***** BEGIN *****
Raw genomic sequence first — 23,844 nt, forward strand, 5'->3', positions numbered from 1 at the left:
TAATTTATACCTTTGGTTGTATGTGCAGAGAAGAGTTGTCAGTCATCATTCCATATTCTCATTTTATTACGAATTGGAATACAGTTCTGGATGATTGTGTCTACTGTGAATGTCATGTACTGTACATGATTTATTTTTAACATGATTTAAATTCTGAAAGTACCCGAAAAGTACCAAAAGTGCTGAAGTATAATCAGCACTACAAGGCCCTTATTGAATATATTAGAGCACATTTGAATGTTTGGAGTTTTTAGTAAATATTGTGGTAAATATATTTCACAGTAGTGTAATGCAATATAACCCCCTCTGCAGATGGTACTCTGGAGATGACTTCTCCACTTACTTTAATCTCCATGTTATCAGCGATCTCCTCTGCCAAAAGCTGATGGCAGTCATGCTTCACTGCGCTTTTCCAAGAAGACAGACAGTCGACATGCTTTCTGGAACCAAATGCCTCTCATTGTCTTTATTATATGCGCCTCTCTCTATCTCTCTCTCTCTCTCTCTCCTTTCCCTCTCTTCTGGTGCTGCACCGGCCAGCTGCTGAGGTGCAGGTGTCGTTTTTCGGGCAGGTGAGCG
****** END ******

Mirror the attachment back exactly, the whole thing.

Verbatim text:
Raw genomic sequence first — 23,844 nt, forward strand, 5'->3', positions numbered from 1 at the left:
TAATTTATACCTTTGGTTGTATGTGCAGAGAAGAGTTGTCAGTCATCATTCCATATTCTCATTTTATTACGAATTGGAATACAGTTCTGGATGATTGTGTCTACTGTGAATGTCATGTACTGTACATGATTTATTTTTAACATGATTTAAATTCTGAAAGTACCCGAAAAGTACCAAAAGTGCTGAAGTATAATCAGCACTACAAGGCCCTTATTGAATATATTAGAGCACATTTGAATGTTTGGAGTTTTTAGTAAATATTGTGGTAAATATATTTCACAGTAGTGTAATGCAATATAACCCCCTCTGCAGATGGTACTCTGGAGATGACTTCTCCACTTACTTTAATCTCCATGTTATCAGCGATCTCCTCTGCCAAAAGCTGATGGCAGTCATGCTTCACTGCGCTTTTCCAAGAAGACAGACAGTCGACATGCTTTCTGGAACCAAATGCCTCTCATTGTCTTTATTATATGCGCCTCTCTCTATCTCTCTCTCTCTCTCTCTCCTTTCCCTCTCTTCTGGTGCTGCACCGGCCAGCTGCTGAGGTGCAGGTGTCGTTTTTCGGGCAGGTGAGCG